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Hi friends, you might have heard about this through your parrot circles or in the news, but I thought I would post it here as well. The World Parrot Refuge on Vancouver Island is in shambles. The founder died in February and since then the facility has had a rat infestation as well as facing eviction by August 1st. Volunteers are hoping former owners will take back their birds or that new homes can be found. Greyhaven Exotic Sanctuary is one of the groups taking donations. If you do a seach on Google you can find lots of stories about it :/
Just thought I'd share how I taught Ellie my cockatoo to shake her head 'no' when she doesn't want something.
Cockatoos are considered by many to be the hardest parrots to keep in captivity, placing owners in their own special class of crazy. They are brilliant, with the intelligence of toddlers, and their affection needs differentiate them from other parrots. Without proper mental AND emotional support, they begin to pull out their feathers, some mutilate themselves, and some die from their self-injurious behaviors. Keeping a cockatoo happy is very serious business, and failing that, can literally lead to the poor creature's death. And some cockatoos pluck for seemingly no reason at all.
Ellie is quite the spirited little elfling. I relish my own independence, it is one of the most valued traits of my life. I likewise thought independence, agency--the ability to control her surroundings, to affect her environment, to make decisions about her day and her life--might provide a layer of protection against this proclivity to pluck.
Birds are so tiny, it's easy to 'force' them to step-up, to 'force' them to go to people they don't want to visit, to grab them, to 'force' them to go into their cages, in essence, to inflict ourselves and our opinions on their tiny little bodies.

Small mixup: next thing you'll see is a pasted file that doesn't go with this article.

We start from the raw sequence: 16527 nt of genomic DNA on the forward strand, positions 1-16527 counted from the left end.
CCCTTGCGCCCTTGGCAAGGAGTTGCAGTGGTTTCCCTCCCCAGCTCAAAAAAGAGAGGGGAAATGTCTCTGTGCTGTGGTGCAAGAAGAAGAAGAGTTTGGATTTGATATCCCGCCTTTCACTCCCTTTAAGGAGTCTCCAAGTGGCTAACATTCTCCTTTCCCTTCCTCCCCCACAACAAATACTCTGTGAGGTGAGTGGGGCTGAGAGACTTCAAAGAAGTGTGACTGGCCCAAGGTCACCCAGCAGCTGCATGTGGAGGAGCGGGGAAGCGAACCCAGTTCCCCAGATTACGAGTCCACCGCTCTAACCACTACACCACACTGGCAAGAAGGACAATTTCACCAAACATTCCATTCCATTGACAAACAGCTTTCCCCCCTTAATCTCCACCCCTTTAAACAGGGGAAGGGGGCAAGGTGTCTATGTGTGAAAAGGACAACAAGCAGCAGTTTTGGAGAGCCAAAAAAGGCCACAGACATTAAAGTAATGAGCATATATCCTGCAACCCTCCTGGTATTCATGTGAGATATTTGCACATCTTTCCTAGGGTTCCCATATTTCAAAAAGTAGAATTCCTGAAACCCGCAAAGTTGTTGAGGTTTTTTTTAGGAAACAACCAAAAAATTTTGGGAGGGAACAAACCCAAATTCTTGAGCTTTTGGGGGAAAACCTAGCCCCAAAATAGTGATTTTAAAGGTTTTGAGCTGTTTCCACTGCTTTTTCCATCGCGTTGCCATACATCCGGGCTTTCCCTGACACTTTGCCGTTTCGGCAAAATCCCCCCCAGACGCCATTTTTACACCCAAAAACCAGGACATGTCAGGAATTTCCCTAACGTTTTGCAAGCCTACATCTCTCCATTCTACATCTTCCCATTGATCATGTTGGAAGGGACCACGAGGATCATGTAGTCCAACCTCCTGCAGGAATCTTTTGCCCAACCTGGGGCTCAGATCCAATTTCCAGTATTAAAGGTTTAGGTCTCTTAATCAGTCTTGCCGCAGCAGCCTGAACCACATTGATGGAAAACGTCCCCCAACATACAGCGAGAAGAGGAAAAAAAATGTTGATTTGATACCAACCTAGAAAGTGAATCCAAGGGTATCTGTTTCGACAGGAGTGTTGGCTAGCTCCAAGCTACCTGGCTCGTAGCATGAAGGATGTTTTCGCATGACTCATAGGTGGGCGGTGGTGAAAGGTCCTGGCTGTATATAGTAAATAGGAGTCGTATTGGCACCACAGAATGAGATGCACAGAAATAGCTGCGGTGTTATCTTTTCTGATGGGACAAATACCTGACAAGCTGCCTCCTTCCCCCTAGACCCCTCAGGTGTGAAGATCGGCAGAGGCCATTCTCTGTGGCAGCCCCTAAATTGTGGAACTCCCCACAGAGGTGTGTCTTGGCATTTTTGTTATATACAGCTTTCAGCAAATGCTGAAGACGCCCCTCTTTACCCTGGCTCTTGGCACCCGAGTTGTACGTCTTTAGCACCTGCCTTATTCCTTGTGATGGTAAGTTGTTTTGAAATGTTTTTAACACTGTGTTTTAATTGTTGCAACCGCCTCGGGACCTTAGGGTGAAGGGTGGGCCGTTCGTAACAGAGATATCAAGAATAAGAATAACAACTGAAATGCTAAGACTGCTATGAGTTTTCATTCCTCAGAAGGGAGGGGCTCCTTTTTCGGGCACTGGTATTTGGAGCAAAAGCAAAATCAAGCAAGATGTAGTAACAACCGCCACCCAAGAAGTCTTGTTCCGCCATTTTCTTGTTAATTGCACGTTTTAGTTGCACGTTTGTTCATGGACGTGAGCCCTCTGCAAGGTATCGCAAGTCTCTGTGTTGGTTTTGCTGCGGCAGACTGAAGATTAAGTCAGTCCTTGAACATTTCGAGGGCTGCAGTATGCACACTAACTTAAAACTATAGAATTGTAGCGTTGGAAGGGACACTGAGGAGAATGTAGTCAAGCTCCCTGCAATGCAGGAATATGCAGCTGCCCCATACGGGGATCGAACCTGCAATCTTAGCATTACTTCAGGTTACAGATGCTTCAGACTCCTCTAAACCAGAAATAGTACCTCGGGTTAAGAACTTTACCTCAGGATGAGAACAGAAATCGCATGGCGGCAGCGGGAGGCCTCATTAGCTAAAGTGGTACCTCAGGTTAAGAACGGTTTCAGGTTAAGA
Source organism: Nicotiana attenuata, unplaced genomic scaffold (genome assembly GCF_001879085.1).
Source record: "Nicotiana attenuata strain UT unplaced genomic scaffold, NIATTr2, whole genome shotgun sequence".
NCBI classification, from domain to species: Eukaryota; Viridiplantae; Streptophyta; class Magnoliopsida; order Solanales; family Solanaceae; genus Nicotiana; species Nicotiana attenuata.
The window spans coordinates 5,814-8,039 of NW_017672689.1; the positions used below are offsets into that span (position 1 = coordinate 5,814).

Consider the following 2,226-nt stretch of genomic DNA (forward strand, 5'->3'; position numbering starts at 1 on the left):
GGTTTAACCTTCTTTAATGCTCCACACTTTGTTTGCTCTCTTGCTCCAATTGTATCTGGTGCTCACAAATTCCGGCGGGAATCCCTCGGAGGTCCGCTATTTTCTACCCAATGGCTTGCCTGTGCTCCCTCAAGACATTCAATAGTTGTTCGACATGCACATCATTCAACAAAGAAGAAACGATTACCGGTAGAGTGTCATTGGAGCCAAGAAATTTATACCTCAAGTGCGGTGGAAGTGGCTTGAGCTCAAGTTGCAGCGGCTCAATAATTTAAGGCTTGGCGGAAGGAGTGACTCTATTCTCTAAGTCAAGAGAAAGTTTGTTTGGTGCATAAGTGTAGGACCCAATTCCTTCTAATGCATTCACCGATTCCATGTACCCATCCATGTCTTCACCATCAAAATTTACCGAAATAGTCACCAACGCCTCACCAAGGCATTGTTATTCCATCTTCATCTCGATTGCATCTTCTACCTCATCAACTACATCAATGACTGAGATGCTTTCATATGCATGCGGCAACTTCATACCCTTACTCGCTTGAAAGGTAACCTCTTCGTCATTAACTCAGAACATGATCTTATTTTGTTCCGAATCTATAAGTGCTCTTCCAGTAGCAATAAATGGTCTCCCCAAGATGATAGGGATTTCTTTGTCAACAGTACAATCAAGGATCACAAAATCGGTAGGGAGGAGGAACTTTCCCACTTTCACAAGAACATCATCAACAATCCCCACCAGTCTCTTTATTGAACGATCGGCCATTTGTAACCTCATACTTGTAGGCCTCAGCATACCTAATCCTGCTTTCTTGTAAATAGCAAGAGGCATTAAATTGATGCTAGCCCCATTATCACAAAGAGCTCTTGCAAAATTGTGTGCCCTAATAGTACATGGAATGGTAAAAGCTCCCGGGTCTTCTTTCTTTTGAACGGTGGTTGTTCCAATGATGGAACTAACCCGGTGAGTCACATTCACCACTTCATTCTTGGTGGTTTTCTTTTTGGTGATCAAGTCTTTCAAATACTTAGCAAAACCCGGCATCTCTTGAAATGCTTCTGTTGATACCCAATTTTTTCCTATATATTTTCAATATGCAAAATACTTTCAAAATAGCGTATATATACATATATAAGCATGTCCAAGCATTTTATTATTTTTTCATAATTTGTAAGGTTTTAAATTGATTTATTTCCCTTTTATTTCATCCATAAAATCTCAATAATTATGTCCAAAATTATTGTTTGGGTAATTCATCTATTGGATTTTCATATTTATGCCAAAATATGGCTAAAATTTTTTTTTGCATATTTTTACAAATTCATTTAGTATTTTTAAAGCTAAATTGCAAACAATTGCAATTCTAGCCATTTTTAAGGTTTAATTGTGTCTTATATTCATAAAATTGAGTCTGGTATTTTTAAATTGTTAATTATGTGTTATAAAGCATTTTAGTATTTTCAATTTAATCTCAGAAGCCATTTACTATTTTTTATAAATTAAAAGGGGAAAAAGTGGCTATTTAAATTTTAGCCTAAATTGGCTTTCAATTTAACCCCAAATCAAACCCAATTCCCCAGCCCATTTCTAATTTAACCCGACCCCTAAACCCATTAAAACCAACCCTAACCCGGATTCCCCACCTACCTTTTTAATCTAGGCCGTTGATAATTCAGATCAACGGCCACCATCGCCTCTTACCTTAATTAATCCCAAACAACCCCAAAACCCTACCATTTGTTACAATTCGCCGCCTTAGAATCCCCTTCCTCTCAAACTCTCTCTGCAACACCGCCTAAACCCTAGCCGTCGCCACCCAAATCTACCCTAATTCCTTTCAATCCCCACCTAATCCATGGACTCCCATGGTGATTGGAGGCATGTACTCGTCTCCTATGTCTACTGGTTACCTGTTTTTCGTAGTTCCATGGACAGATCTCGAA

I never wanted that for Ellie. Her life (as much as possible) would be on her terms.
Because she might live up to 60 years, and because she isn't very verbal, I decided early on that I would teach her non-verbal communication, so that she could say "no" when she didn't want something. It would be a form of agency - she could shake her head and the humans in her life would understand in a very human-form, "I don't want that."
So, I set out to teach her to indicate "no."
"No" is such an interesting word. It is abstract - it is an indication of displeasure. It is not a color to select, it is not one number to choose, it is an idea. "I don't want that." And it's an idea connected to a head movement.
I wasn't sure if it would work :)
Alex, the brilliant and famous African Grey, developed a concept of zero, nothing, which, I believe, even dolphins and gorillas haven't demonstrated. Abstract concepts are tougher for animals, but large parrots are also unique.
It was also tough because I try to avoid using the word 'no' to my parrots. I redirect their behavior, put up all kinds of places where they want to play, and reward them for playing in those spots. That said, my mischievous cockatoo Ellie definitely hears the word 'no' more than my other two!